For the world reeling under pandemic woes, his books have been an oasis of hope, healing, and positivity. They offer much-needed wisdom to navigate the uncertain times.
Vex King, 34, is on a mission to teach people how to live a good life. Good Vibes, Good Life, his first book, was translated into 29 languages. Healing Is the New High, his latest, deals with self-healing techniques that can boost vibration—as he puts it.
Getting familiar with your vibration, Vex says, is essential to inner healing. Vibration is “the energy that courses through you and you radiate out into the world”. Vex believes it is “the key component to a greater life”.
“The feelings we project out into the universe are returned to us. If you feel joyful about life, you are going to receive more feelings of joy. Higher states of vibration promote positive feelings like gratitude and love,’’ Vex says, “Self-love can help you vibrate on a higher level and change your life for the better.’’
In 2012, Vex launched the Good Vibes Only #GVO movement on Twitter to encourage more positivity. Twitter went abuzz, and soon he had two lakh followers on the page he had set up to promote the movement. It changed many lives. However, looking back, Vex feels people misunderstood it. “They thought, you never feel anything negative. If you feel good, essentially you are going to invite experiences that help you feel good. But it doesn’t mean you never feel bad. It doesn’t mean you are never going to experience negative feelings,” says Vex.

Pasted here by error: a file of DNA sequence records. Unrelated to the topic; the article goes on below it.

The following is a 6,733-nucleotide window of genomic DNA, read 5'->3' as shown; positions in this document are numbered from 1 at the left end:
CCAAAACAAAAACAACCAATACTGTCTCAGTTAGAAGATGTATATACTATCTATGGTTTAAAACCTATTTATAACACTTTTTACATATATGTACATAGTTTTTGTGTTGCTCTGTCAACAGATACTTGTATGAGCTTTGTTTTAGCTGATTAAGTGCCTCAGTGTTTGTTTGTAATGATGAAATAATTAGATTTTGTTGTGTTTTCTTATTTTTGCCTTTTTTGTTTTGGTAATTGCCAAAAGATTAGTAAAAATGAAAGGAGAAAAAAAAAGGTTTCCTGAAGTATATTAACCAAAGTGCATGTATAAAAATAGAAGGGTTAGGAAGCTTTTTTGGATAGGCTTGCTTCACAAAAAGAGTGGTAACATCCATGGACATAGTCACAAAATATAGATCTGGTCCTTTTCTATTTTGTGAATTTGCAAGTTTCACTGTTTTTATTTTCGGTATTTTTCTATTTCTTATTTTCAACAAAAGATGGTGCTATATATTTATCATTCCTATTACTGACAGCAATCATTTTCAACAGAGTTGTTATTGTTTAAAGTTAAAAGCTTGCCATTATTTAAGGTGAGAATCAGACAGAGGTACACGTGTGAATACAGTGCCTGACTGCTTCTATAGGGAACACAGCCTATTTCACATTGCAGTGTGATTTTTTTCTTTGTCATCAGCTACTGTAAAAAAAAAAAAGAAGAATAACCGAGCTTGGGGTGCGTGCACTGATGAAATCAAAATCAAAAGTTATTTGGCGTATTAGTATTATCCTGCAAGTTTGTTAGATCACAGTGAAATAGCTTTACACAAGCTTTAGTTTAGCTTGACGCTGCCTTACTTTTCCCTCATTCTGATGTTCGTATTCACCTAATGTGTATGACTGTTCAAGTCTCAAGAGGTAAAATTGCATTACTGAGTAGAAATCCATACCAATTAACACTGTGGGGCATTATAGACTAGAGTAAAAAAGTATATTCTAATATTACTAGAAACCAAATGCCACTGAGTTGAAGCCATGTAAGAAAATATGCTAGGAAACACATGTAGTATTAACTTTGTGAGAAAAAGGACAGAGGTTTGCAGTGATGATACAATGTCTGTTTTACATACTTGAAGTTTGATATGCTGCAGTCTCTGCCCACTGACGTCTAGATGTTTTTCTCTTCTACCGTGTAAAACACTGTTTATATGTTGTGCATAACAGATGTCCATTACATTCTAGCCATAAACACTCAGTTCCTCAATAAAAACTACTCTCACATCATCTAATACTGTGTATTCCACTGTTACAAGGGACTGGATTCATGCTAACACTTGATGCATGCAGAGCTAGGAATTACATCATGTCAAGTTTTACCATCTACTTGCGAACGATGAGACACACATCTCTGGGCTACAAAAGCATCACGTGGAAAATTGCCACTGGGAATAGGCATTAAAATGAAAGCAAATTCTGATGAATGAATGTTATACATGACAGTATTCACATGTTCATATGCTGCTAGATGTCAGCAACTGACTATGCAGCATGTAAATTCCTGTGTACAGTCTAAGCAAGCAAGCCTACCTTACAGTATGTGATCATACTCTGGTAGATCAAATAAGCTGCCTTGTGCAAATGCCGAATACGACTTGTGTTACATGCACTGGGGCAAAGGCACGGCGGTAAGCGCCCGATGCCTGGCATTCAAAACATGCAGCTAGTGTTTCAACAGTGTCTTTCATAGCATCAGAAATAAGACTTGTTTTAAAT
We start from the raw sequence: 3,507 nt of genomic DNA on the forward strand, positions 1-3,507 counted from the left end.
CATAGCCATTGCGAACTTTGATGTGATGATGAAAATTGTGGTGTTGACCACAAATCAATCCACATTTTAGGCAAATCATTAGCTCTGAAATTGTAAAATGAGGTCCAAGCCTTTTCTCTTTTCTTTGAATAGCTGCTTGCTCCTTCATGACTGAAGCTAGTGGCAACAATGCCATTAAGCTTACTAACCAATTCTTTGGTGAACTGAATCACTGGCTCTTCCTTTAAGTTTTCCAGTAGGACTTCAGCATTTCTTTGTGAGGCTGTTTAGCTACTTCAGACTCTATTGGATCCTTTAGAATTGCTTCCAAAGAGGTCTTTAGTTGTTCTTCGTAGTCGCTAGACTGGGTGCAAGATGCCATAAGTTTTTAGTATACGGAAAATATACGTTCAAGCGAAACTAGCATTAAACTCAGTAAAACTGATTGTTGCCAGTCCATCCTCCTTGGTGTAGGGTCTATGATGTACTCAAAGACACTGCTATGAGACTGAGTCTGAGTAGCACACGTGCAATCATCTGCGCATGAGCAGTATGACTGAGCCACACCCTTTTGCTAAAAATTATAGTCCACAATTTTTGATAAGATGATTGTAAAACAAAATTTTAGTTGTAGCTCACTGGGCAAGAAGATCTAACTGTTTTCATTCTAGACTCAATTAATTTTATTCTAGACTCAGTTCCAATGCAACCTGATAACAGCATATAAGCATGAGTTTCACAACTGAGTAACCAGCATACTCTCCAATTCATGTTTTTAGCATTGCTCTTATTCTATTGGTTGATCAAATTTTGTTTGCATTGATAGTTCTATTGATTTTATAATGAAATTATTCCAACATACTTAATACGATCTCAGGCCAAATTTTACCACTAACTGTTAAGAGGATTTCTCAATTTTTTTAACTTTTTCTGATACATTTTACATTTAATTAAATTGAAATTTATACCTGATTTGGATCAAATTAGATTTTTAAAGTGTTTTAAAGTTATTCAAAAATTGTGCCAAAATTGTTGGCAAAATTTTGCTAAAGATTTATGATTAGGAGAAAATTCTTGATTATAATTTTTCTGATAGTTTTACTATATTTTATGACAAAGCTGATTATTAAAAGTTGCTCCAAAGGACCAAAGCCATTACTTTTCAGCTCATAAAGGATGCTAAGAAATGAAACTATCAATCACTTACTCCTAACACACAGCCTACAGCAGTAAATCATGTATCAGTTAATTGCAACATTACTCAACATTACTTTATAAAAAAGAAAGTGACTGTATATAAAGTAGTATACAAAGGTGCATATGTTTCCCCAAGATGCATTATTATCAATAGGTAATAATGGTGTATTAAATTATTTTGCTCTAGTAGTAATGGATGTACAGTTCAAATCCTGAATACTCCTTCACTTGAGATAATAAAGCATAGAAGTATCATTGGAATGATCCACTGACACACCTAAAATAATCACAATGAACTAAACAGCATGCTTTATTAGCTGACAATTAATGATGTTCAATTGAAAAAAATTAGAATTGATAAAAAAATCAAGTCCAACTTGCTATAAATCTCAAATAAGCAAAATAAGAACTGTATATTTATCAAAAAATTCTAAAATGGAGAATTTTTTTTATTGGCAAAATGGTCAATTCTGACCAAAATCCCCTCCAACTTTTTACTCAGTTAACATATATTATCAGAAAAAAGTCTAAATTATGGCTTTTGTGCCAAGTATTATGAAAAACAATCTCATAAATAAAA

Vex draws heavily from his own life. “My mother is from Gujarat and my father was raised in Uganda,’’ he says, “We have struggled a lot. I lost my dad when I was six months old. My eldest sister was four years old and I had another sister who was two years old.”
After the death of his father, his mother helped a family member run his business. “That was kind of providing her a living. However, the family member was emotionally abusive, and eventually the business went bankrupt and we were homeless. We didn’t have a home for roughly three years. Along with three kids, my mom struggled for many years,” Vex recalls, as his voice starts quivering.
Later, they moved to England; a relative asked Vex’s mother to run a shop there.
The area where Vex grew up was “extremely racist”. “As an Indian kid, I remember feeling angry. It was very hard to be friends with anyone in my area. No one liked me, because I was brown. I looked different and straightaway I was rejected. I did not want confrontation. I didn’t want to lose my temper,” he says.
Not one to give up, Vex looked for ways to shift the universe in his favour. During his teenage years, the internet was getting popular. He started reading stories of everyday heroes. They all had one thing in common—a different mindset or approach to life and they were reading certain books that would change their lives.